The upcoming Elton John biopic Rocketman is set to hit theaters real soon (on May 31), and ahead of that, John has penned a personal essay about the making of the movie. In the piece, which was published by The Guardian this weekend, he wrote about the tone of the movie, saying that he decided it should portray his life as it actually was, not a watered-down version, because that’s just how things really were:
“Some studios wanted to tone down the sex and drugs so the film would get a PG-13 rating. But I just haven’t led a PG-13 rated life. I didn’t want a film packed with drugs and sex, but equally, everyone knows I had quite a lot of both during the 70s and 80s, so there didn’t seem to be much point in making a movie that implied that after every gig, I’d quietly gone back to my hotel room with only a glass of warm milk and the Gideon’s Bible for company.”
John also discussed the decision to incorporate more fantasy-based moments into the movie, saying that while it might not be as literal as a traditional biopic, those scenes do represent how he was feeling at the time:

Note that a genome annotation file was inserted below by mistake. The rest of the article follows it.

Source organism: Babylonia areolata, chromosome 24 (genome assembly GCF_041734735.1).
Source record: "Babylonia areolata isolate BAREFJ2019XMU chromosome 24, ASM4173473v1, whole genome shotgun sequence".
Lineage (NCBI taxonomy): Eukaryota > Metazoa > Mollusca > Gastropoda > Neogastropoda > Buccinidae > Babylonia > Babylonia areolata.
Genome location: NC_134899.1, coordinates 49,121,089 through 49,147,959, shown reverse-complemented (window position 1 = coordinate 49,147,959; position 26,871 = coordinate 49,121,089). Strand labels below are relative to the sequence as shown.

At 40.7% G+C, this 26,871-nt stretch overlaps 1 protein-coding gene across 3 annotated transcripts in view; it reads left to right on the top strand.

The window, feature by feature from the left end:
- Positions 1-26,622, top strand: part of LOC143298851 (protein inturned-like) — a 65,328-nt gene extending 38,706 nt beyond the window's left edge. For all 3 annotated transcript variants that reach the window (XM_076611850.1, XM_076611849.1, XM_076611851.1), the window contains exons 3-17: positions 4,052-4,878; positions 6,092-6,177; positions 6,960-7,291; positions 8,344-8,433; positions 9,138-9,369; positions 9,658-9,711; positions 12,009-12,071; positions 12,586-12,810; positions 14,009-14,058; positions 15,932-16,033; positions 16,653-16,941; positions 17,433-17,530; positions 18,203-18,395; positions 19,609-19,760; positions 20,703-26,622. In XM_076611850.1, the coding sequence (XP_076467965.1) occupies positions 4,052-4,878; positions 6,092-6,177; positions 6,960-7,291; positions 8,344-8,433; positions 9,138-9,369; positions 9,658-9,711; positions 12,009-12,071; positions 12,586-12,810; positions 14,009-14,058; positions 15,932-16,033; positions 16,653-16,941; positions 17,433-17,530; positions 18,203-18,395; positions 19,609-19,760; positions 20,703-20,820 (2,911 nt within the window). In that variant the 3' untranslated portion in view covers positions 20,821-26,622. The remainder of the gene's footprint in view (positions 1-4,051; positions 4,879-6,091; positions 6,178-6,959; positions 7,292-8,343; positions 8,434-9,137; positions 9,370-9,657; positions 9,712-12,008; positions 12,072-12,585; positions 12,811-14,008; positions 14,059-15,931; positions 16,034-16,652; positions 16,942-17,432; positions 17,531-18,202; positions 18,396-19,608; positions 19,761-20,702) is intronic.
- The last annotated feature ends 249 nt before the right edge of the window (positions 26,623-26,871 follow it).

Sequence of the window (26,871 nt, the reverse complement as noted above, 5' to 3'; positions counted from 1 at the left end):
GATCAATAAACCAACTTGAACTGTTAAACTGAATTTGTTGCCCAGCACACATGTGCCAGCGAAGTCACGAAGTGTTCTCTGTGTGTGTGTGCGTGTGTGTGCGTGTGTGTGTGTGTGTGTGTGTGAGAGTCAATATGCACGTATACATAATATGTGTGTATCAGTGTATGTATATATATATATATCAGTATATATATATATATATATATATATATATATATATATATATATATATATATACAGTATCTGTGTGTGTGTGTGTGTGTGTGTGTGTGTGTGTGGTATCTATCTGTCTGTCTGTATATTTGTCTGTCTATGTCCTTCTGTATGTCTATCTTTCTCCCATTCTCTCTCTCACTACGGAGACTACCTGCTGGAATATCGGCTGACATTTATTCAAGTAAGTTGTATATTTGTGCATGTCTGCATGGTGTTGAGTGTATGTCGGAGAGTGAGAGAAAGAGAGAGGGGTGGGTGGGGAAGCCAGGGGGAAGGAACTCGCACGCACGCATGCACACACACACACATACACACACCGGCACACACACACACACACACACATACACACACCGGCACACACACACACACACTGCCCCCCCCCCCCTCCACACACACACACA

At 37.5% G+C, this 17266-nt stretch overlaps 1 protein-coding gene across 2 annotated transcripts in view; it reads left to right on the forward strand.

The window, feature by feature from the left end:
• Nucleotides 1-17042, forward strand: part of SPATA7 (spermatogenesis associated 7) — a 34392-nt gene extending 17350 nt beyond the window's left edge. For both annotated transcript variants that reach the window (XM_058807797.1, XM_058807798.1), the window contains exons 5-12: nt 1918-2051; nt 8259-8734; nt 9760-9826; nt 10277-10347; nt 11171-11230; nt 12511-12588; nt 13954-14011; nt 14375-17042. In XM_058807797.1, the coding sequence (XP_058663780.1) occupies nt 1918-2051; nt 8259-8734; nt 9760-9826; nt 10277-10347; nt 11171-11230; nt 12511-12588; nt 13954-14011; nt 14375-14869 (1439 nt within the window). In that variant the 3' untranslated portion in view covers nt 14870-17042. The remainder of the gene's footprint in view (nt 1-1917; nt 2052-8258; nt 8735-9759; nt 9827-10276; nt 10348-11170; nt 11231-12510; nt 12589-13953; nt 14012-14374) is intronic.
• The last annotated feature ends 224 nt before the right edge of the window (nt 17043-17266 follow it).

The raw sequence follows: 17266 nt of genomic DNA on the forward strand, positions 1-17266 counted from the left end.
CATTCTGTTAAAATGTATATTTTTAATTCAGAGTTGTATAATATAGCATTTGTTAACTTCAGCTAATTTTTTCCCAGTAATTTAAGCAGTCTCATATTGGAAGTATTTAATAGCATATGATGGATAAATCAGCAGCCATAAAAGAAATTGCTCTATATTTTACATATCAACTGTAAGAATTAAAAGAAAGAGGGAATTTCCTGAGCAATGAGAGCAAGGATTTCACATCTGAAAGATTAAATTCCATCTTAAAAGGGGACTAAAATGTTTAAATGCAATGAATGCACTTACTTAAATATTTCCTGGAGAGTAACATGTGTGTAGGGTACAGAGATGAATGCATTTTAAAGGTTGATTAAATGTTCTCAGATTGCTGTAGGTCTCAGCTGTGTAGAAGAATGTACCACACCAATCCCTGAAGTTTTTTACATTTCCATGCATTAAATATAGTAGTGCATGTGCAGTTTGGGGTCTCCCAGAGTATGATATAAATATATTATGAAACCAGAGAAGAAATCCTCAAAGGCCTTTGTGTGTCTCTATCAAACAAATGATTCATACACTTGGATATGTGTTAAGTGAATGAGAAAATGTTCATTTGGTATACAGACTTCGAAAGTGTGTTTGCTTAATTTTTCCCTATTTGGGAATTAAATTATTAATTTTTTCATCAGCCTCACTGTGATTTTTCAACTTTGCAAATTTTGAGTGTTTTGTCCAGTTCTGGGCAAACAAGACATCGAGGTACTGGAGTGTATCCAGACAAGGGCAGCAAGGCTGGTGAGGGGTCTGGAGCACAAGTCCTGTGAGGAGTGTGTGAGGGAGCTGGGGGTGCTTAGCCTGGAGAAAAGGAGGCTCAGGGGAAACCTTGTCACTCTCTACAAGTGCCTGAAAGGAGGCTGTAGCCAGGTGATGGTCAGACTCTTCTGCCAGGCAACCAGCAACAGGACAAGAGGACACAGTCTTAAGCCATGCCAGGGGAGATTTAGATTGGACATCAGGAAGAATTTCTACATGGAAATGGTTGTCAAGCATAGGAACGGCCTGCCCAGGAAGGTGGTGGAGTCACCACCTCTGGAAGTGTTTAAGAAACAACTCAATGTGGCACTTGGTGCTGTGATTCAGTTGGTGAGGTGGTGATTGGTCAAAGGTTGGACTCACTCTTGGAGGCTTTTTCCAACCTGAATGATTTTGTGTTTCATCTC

“And some studios wanted us to lose the fantasy element and make a more straightforward biopic, but that was missing the point. Like I said, I lived in my own head a lot as a kid. And when my career took off, it took off in such a way that it almost didn’t seem real to me. I wasn’t an overnight success by any means – I’d been slogging around the clubs, making records, writing songs with Bernie and trying to sell them to people who weren’t interested for four or five years before anything big happened. But when it happened, it went off like a missile: there’s a moment in Rocketman when I’m playing onstage in the Troubadour club in LA and everything in the room starts levitating, me included, and honestly, that’s what it felt like.”
Read John’s full essay here.